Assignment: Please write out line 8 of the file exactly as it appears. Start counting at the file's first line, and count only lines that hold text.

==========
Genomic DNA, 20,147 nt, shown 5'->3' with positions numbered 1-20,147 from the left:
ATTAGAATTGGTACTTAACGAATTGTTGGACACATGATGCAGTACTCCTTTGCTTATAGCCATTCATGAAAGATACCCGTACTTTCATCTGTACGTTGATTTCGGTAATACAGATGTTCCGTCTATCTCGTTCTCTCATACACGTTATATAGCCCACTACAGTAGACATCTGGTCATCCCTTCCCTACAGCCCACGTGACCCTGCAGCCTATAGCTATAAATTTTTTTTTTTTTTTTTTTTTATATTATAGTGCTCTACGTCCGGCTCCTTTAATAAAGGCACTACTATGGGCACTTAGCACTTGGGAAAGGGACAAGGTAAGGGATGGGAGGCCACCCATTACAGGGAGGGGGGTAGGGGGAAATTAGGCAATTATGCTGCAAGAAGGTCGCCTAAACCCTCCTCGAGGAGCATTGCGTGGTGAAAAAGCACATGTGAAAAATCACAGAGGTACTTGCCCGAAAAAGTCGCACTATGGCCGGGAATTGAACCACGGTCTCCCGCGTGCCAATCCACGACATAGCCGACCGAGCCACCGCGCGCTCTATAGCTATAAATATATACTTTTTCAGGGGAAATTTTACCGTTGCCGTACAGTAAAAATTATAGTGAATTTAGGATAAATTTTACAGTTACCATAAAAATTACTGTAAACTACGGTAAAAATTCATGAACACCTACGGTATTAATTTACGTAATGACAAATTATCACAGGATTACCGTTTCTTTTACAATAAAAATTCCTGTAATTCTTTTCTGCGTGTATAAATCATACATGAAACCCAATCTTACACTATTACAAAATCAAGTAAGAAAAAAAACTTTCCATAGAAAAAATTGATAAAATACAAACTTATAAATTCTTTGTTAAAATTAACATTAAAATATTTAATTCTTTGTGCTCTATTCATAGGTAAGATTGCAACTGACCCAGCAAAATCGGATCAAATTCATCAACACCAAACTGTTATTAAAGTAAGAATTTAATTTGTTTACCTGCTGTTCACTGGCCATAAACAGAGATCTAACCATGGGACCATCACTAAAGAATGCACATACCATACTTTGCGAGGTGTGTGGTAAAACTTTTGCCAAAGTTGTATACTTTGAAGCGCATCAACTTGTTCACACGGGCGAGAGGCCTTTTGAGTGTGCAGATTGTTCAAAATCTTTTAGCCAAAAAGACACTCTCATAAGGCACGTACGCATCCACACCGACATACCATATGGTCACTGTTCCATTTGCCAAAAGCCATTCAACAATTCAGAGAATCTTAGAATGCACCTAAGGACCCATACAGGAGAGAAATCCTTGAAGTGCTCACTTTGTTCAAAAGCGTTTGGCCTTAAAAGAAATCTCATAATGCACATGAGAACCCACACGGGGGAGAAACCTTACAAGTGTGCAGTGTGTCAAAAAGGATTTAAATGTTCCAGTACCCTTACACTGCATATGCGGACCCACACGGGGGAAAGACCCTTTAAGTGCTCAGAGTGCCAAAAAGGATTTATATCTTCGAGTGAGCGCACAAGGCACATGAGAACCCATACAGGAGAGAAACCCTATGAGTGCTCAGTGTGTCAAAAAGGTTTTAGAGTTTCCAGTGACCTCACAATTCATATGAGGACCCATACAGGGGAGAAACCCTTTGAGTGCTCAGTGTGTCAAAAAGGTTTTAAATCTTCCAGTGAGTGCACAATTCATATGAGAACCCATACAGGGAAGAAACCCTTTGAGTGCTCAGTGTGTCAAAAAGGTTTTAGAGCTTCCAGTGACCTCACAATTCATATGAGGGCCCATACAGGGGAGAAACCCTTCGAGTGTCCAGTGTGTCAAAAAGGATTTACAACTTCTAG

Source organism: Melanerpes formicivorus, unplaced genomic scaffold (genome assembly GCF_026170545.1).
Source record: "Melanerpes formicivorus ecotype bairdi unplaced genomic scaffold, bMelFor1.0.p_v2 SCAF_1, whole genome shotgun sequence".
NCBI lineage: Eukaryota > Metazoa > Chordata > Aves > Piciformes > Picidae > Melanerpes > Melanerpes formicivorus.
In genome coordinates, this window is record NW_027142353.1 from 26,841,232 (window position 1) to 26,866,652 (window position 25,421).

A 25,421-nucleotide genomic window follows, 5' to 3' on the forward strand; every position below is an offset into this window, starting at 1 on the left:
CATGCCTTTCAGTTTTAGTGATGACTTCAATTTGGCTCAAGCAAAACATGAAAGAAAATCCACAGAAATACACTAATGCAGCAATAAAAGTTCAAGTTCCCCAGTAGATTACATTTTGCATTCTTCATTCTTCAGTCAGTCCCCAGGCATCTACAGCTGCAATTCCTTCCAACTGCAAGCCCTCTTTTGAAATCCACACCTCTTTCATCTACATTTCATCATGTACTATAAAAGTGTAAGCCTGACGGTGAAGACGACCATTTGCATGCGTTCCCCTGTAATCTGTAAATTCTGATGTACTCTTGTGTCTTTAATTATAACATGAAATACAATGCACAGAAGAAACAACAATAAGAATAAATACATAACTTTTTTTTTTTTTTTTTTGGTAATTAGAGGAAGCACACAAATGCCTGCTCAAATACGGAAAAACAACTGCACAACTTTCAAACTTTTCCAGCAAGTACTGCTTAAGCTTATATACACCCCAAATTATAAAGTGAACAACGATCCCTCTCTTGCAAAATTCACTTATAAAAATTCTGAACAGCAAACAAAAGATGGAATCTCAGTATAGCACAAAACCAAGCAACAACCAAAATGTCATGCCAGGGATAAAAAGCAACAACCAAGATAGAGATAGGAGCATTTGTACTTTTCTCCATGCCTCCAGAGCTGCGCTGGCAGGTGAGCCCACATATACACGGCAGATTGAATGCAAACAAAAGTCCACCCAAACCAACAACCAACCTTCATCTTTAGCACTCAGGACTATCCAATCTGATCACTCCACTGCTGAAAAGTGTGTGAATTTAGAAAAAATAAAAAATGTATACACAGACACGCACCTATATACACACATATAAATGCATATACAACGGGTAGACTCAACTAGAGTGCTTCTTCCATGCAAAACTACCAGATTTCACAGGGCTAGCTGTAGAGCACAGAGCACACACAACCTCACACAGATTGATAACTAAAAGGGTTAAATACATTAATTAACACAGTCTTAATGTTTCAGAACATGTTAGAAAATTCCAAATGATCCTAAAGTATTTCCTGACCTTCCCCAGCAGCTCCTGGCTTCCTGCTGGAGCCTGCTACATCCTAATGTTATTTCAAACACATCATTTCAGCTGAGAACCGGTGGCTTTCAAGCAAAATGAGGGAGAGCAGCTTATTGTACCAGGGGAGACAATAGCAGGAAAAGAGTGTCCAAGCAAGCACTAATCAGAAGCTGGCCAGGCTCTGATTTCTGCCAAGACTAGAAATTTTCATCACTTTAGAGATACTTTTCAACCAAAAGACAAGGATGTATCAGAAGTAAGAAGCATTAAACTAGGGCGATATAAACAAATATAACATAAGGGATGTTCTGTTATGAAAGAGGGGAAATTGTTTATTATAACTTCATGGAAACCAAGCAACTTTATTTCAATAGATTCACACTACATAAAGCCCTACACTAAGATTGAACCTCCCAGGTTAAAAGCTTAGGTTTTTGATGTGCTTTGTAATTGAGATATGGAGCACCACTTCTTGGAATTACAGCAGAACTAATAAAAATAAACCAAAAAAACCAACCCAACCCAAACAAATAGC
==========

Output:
CATGCCTTTCAGTTTTAGTGATGACTTCAATTTGGCTCAAGCAAAACATGAAAGAAAATCCACAGAAATACACTAATGCAGCAATAAAAGTTCAAGTTCCCCAGTAGATTACATTTTGCATTCTTCATTCTTCAGTCAGTCCCCAGGCATCTACAGCTGCAATTCCTTCCAACTGCAAGCCCTCTTTTGAAATCCACACCTCTTTCATCTACATTTCATCATGTACTATAAAAGTGTAAGCCTGACGGTGAAGACGACCATTTGCATGCGTTCCCCTGTAATCTGTAAATTCTGATGTACTCTTGTGTCTTTAATTATAACATGAAATACAATGCACAGAAGAAACAACAATAAGAATAAATACATAACTTTTTTTTTTTTTTTTTTGGTAATTAGAGGAAGCACACAAATGCCTGCTCAAATACGGAAAAACAACTGCACAACTTTCAAACTTTTCCAGCAAGTACTGCTTAAGCTTATATACACCCCAAATTATAAAGTGAACAACGATCCCTCTCTTGCAAAATTCACTTATAAAAATTCTGAACAGCAAACAAAAGATGGAATCTCAGTATAGCACAAAACCAAGCAACAACCAAAATGTCATGCCAGGGATAAAAAGCAACAACCAAGATAGAGATAGGAGCATTTGTACTTTTCTCCATGCCTCCAGAGCTGCGCTGGCAGGTGAGCCCACATATACACGGCAGATTGAATGCAAACAAAAGTCCACCCAAACCAACAACCAACCTTCATCTTTAGCACTCAGGACTATCCAATCTGATCACTCCACTGCTGAAAAGTGTGTGAATTTAGAAAAAATAAAAAATGTATACACAGACACGCACCTATATACACACATATAAATGCATATACAACGGGTAGACTCAACTAGAGTGCTTCTTCCATGCAAAACTACCAGATTTCACAGGGCTAGCTGTAGAGCACAGAGCACACACAACCTCACACAGATTGATAACTAAAAGGGTTAAATACATTAATTAACACAGTCTTAATGTTTCAGAACATGTTAGAAAATTCCAAATGATCCTAAAGTATTTCCTGACCTTCCCCAGCAGCTCCTGGCTTCCTGCTGGAGCCTGCTACATCCTAATGTTATTTCAAACACATCATTTCAGCTGAGAACCGGTGGCTTTCAAGCAAAATGAGGGAGAGCAGCTTATTGTACCAGGGGAGACAATAGCAGGAAAAGAGTGTCCAAGCAAGCACTAATCAGAAGCTGGCCAGGCTCTGATTTCTGCCAAGACTAGAAATTTTCATCACTTTAGAGATACTTTTCAACCAAAAGACAAGGATGTATCAGAAGTAAGAAGCATTAAACTAGGGCGATATAAACAAATATAACATAAGGGATGTTCTGTTATGAAAGAGGGGAAATTGTTTATTATAACTTCATGGAAACCAAGCAACTTTATTTCAATAGATTCACACTACATAAAGCCCTACACTAAGATTGAACCTCCCAGGTTAAAAGCTTAGGTTTTTGATGTGCTTTGTAATTGAGATATGGAGCACCACTTCTTGGAATTACAGCAGAACTAATAAAAATAAACCAAAAAAACCAACCCAACCCAAACAAATAGC